az acs kubernetes get-credentials --resource-group=myResourceGroup --name=myK8sCluster

To verify the connection to your cluster, use the kubectl get command to return a list of the cluster nodes.

kubectl get nodes

Output:

NAME                    STATUS                     AGE       VERSION
k8s-agent-14ad53a1-0    Ready                      10m       v1.6.6
k8s-agent-14ad53a1-1    Ready                      10m       v1.6.6
k8s-agent-14ad53a1-2    Ready                      10m       v1.6.6
k8s-master-14ad53a1-0   Ready,SchedulingDisabled   10m       v1.6.6

Run the application

A Kubernetes manifest file defines a desired state for the cluster, including what container images should be running. For this example, a manifest is used to create all objects needed to run the Azure Vote application.

Create a file named azure-vote.yml and copy into it the following YAML. If you are working in Azure Cloud Shell, this file can be created using vi or Nano as if working on a virtual or physical system.

apiVersion: apps/v1beta1
kind: Deployment
metadata:
  name: azure-vote-back
spec:
  replicas: 1
  template:
    metadata:
      labels:
        app: azure-vote-back
    spec:
      containers:
      - name: azure-vote-back
        image: redis
        ports:
        - containerPort: 6379
          name: redis
---
apiVersion: v1
kind: Service
metadata:
  name: azure-vote-back
spec:
  ports:
  - port: 6379
  selector:
    app: azure-vote-back
---
apiVersion: apps/v1beta1
kind: Deployment
metadata:
  name: azure-vote-front
spec:
  replicas: 1
  template:
    metadata:
      labels:
        app: azure-vote-front
    spec:
      containers:
      - name: azure-vote-front
        image: microsoft/azure-vote-front:redis-v1
        ports:
        - containerPort: 80
        env:
        - name: REDIS
          value: "azure-vote-back"
---
apiVersion: v1
kind: Service
metadata:
  name: azure-vote-front
spec:
  type: LoadBalancer
  ports:
  - port: 80
  selector:
    app: azure-vote-front

Use the kubectl create command to run the application.

kubectl create -f azure-vote.yml

Output:

deployment "azure-vote-back" created
service "azure-vote-back" created
deployment "azure-vote-front" created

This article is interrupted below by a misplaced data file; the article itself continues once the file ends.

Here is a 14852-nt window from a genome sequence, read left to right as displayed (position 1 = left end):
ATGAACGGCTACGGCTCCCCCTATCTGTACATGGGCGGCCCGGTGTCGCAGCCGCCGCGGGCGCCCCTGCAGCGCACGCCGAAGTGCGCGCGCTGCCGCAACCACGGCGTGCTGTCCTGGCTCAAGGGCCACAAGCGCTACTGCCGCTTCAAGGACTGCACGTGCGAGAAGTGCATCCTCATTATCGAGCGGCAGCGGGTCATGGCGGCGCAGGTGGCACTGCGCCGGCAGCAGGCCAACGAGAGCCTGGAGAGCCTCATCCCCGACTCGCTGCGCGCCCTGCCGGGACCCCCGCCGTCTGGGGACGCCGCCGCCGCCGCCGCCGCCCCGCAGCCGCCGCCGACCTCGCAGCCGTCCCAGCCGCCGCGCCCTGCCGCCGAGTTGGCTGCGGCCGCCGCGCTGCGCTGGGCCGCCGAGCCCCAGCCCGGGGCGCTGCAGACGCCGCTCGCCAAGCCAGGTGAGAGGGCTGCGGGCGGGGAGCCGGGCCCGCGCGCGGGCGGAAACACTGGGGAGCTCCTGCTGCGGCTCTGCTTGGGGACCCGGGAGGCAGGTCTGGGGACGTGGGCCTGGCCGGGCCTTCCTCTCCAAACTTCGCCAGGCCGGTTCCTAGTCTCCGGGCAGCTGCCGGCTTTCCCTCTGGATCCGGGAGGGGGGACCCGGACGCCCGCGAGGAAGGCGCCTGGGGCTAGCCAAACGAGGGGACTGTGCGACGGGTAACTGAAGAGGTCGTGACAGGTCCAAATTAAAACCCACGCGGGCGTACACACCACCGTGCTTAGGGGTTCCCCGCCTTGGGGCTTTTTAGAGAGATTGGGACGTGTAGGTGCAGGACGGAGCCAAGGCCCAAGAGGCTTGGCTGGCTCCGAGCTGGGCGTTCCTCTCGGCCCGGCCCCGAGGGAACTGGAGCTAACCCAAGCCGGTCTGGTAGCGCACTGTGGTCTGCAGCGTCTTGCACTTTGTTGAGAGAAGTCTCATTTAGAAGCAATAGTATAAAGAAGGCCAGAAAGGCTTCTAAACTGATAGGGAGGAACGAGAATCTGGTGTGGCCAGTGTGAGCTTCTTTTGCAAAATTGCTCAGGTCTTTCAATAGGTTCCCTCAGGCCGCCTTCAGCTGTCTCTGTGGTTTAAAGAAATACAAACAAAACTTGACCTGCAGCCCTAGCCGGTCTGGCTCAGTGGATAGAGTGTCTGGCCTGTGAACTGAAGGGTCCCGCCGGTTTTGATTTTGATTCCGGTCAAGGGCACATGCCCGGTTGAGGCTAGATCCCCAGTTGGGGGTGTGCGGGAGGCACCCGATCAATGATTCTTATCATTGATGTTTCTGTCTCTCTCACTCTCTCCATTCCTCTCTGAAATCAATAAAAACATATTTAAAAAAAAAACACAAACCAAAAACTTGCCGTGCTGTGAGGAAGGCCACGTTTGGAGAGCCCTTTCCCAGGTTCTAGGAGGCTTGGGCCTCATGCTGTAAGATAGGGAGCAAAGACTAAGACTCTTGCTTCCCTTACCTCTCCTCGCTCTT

service "azure-vote-front" created

Test the application

As the application is run, a Kubernetes service is created that exposes the application front end to the internet. This process can take a few minutes to complete.

To monitor progress, use the kubectl get service command with the --watch argument.

kubectl get service azure-vote-front --watch

Initially the EXTERNAL-IP for the azure-vote-front service appears as pending. Once the EXTERNAL-IP address has changed from pending to an IP address, use CTRL-C to stop the kubectl watch process.

azure-vote-front   10.0.34.242   <pending>     80:30676/TCP   7s
azure-vote-front   10.0.34.242   52.179.23.131   80:30676/TCP   2m

You can now browse to the external IP address to see the Azure Vote App.

Image of browsing to Azure Vote

Delete cluster

When the cluster is no longer needed, you can use the az group delete command to remove the resource group, container service, and all related resources.

az group delete --name myResourceGroup --yes --no-wait

Get the code

In this quick start, pre-created container images have been used to create a Kubernetes deployment. The related application code, Dockerfile, and Kubernetes manifest file are available on GitHub.

https://github.com/Azure-Samples/azure-voting-app-redis

Next steps

In this quick start, you deployed a Kubernetes cluster and deployed a multi-container application to it.

To learn more about Azure Container Service, and walk through a complete code to deployment example, continue to the Kubernetes cluster tutorial.